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Symposium Encourages Integrating Service Into Careers

Asst. News Editor

Published: Sunday, February 12, 2012

Updated: Wednesday, January 9, 2013 18:01

Last Saturday, Boston College students of all grade levels, majors, and schools gathered in Gasson 100 for the second annual Leadership Symposium. The theme of this year's symposium, which was sponsored by the Student Programs Office and UGBC, was "Living and Leading in a Competitive World."

Throughout the day, attendees had the opportunity to meet with BC alums to discuss the integration of values, social justice, and leadership skills into their daily lives.

"The theme we chose this year centered around finding the balance between going out into the real world and having a ton of success, but still being able to give back to the community and help others," said Justin Portes, an organizer for the event and A&S '12, in an e-mail. "Given recent events such as the Occupy Wall Street movement, we felt it would be important for students to become more aware of such a delicate balance and learn to strive towards it."

This year's keynote speaker was Mike Del Ponte, BC '05 and founder of Sparkseed, an organization that provides social entrepreneurs with the resources they need to start their own organizations, including mentors and access to capital. After deciding that the priesthood was not his true calling, Del Ponte spent time as a peacekeeper in the West Bank and a microfinance consultant in Nepal before founding Sparkseed and later joining Branch Out, a business networking group on Facebook. He has since left both companies and is now working on his third major venture.

"Most of the problems we have in the world come from people who don't follow their calling," he said. "The riskiest thing you can do is something conventional."

After the keynote address, attendees broke off into small groups to discuss strategies for integrating values and community service into their daily lives and careers with BC faculty members and alums. Topics for these discussions included how to have honest conversations, balance intellectual, social, and spiritual life, take risks, and manage both professional and personal relationships during the busy college years and beyond.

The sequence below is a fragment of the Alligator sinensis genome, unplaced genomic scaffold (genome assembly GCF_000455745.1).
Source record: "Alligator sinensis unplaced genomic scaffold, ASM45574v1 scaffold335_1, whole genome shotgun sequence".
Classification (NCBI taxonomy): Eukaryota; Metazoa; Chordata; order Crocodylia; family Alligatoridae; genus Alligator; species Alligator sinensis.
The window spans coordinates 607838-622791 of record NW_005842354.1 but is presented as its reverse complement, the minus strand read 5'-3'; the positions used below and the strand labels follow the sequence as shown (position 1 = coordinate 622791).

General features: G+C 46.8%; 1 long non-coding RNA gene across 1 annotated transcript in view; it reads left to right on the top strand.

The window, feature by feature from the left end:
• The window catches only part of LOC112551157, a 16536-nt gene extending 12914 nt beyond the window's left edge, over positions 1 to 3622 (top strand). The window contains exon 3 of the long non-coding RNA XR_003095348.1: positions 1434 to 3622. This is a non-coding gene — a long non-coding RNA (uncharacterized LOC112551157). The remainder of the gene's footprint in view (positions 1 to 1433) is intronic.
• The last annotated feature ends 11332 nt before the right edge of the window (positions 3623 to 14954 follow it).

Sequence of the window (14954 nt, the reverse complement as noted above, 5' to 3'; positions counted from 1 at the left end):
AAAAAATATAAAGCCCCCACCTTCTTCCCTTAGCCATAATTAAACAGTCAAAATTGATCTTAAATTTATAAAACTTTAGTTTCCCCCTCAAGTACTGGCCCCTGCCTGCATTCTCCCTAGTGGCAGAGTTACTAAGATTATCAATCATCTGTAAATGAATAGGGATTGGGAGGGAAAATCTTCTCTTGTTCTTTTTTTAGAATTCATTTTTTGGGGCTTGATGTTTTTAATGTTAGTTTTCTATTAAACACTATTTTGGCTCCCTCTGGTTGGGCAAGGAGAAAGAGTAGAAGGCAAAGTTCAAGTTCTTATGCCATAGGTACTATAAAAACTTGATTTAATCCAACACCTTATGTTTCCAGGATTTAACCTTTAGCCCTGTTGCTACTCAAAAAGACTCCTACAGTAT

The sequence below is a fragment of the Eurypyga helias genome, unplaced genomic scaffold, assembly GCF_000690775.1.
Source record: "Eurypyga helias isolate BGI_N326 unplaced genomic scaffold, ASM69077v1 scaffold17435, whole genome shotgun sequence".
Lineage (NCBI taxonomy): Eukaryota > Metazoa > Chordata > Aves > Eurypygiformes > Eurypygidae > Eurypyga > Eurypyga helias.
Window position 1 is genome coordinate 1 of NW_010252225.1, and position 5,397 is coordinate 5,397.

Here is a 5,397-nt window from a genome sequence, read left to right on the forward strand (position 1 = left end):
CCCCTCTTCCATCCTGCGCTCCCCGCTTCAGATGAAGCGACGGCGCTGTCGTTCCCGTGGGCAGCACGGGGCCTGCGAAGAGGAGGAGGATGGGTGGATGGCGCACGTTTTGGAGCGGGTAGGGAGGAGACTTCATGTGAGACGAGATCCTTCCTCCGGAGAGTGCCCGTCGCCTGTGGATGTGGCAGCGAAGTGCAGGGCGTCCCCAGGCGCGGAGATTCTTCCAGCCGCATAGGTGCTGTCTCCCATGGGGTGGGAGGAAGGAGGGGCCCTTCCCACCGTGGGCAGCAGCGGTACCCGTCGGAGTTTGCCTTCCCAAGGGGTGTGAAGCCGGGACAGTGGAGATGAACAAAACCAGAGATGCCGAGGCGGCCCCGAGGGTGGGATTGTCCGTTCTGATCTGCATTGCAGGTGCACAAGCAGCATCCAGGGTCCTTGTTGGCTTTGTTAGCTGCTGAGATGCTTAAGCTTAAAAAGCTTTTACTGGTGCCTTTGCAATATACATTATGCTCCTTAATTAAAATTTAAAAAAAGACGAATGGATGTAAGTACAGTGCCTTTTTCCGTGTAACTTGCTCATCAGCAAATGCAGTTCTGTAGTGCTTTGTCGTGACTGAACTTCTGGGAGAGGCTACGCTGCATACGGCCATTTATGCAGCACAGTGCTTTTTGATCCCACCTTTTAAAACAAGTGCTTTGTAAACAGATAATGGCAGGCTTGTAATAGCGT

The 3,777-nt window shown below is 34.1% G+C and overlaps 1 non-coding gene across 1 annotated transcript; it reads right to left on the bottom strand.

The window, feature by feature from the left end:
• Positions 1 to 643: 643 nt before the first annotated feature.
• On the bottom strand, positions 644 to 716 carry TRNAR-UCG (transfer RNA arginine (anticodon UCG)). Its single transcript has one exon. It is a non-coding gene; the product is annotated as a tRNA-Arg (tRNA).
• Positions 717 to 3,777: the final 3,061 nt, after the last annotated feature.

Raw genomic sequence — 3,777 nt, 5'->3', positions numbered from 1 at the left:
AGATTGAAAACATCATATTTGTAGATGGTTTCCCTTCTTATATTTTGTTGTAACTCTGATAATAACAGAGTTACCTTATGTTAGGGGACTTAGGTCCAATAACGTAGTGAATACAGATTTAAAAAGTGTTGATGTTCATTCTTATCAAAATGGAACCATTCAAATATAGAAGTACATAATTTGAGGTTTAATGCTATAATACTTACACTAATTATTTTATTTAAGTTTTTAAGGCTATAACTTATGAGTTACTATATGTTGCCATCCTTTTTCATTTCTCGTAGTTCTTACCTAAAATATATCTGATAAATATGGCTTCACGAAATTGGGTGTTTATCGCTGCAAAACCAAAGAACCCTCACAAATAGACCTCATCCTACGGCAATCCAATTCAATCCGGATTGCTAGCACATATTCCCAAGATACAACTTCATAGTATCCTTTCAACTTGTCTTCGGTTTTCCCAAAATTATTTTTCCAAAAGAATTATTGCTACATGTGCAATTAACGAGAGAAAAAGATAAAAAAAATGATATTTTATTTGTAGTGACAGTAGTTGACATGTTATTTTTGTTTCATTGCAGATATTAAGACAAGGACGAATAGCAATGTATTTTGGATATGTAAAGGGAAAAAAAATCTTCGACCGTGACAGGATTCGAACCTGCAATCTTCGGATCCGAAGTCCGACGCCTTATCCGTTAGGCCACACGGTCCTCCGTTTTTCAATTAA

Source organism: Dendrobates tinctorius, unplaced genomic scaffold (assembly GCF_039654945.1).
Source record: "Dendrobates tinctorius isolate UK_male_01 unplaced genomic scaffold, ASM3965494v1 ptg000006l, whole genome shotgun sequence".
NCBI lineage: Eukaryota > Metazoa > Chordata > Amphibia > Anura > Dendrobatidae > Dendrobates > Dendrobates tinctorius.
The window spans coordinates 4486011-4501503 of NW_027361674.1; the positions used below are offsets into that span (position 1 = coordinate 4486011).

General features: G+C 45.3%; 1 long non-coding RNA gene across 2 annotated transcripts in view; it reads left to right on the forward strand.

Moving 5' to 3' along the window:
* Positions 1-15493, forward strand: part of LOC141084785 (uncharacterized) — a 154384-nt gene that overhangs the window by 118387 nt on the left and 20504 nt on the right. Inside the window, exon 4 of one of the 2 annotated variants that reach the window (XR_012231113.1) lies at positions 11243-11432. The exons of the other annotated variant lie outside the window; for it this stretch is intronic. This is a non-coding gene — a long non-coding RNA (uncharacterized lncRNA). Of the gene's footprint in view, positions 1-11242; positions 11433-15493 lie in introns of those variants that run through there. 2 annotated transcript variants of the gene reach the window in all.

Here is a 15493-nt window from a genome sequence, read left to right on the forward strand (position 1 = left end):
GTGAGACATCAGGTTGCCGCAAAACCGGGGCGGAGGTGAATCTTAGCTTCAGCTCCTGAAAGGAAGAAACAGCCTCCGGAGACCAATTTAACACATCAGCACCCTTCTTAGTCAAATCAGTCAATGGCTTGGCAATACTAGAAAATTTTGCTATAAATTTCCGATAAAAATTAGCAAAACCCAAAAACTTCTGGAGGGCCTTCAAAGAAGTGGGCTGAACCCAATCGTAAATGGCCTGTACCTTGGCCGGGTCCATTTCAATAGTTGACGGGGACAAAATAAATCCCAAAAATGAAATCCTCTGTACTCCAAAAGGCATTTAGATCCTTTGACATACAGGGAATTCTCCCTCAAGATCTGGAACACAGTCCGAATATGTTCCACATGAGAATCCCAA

"We reached out to other BC offices, like Alumni Affairs, the Career Center, and alumni affinity programs to ask for recommendations for alums who were integrating service or social justice into their lives," Portes said. "We wanted to get a range of career fields so students coming to the symposium could hopefully hear from someone in a field that interested them."

Liz O'Day, BC '06, talked to one group about her own career path. O'Day's lifelong goal is to find a cure for cancer, but in the meantime she produces a line of science-themed t-shirts. All proceeds from Lizzard Fashion help fund the "Dare to Know Scholarship," which O'Day set up to provide undergraduates, Ph.D. students, and high school students with the opportunity to attend the annual American Association for Cancer Research conference.

"For next year, I would hope that greater emphasis is placed in marketing the symposium toward seniors," Portes said. "We feel that seniors could benefit greatly from the symposium because it would give them good insight into life after BC."

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